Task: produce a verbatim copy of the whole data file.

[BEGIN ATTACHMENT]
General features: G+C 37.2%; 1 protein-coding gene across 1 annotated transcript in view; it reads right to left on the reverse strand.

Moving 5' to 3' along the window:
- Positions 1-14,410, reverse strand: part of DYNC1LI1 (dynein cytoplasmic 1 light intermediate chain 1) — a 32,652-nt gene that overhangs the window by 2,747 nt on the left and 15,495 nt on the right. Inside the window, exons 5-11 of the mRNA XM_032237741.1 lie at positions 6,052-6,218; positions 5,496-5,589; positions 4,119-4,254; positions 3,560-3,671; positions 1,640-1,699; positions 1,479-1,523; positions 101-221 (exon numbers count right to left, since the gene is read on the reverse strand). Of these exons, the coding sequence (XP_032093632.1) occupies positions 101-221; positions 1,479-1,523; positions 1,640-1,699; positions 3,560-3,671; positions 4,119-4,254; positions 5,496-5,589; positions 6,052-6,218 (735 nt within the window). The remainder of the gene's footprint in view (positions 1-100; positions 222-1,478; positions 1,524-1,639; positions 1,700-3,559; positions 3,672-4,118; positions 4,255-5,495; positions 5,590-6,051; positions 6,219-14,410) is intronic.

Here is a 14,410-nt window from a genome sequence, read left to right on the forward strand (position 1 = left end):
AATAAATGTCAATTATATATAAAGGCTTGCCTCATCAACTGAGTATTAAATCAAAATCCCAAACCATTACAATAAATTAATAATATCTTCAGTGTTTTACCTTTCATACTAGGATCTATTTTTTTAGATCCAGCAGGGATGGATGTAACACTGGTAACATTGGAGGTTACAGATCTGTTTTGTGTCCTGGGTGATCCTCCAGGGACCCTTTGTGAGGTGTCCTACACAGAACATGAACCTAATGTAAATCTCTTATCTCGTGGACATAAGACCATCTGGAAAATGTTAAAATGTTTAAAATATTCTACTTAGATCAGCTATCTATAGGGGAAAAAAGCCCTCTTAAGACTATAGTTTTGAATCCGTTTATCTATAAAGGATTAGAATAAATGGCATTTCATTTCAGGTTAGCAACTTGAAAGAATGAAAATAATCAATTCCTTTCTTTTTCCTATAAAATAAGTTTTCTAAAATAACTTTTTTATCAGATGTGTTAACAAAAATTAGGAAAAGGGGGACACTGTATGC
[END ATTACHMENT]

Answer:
General features: G+C 37.2%; 1 protein-coding gene across 1 annotated transcript in view; it reads right to left on the reverse strand.

Moving 5' to 3' along the window:
- Positions 1-14,410, reverse strand: part of DYNC1LI1 (dynein cytoplasmic 1 light intermediate chain 1) — a 32,652-nt gene that overhangs the window by 2,747 nt on the left and 15,495 nt on the right. Inside the window, exons 5-11 of the mRNA XM_032237741.1 lie at positions 6,052-6,218; positions 5,496-5,589; positions 4,119-4,254; positions 3,560-3,671; positions 1,640-1,699; positions 1,479-1,523; positions 101-221 (exon numbers count right to left, since the gene is read on the reverse strand). Of these exons, the coding sequence (XP_032093632.1) occupies positions 101-221; positions 1,479-1,523; positions 1,640-1,699; positions 3,560-3,671; positions 4,119-4,254; positions 5,496-5,589; positions 6,052-6,218 (735 nt within the window). The remainder of the gene's footprint in view (positions 1-100; positions 222-1,478; positions 1,524-1,639; positions 1,700-3,559; positions 3,672-4,118; positions 4,255-5,495; positions 5,590-6,051; positions 6,219-14,410) is intronic.

Here is a 14,410-nt window from a genome sequence, read left to right on the forward strand (position 1 = left end):
AATAAATGTCAATTATATATAAAGGCTTGCCTCATCAACTGAGTATTAAATCAAAATCCCAAACCATTACAATAAATTAATAATATCTTCAGTGTTTTACCTTTCATACTAGGATCTATTTTTTTAGATCCAGCAGGGATGGATGTAACACTGGTAACATTGGAGGTTACAGATCTGTTTTGTGTCCTGGGTGATCCTCCAGGGACCCTTTGTGAGGTGTCCTACACAGAACATGAACCTAATGTAAATCTCTTATCTCGTGGACATAAGACCATCTGGAAAATGTTAAAATGTTTAAAATATTCTACTTAGATCAGCTATCTATAGGGGAAAAAAGCCCTCTTAAGACTATAGTTTTGAATCCGTTTATCTATAAAGGATTAGAATAAATGGCATTTCATTTCAGGTTAGCAACTTGAAAGAATGAAAATAATCAATTCCTTTCTTTTTCCTATAAAATAAGTTTTCTAAAATAACTTTTTTATCAGATGTGTTAACAAAAATTAGGAAAAGGGGGACACTGTATGC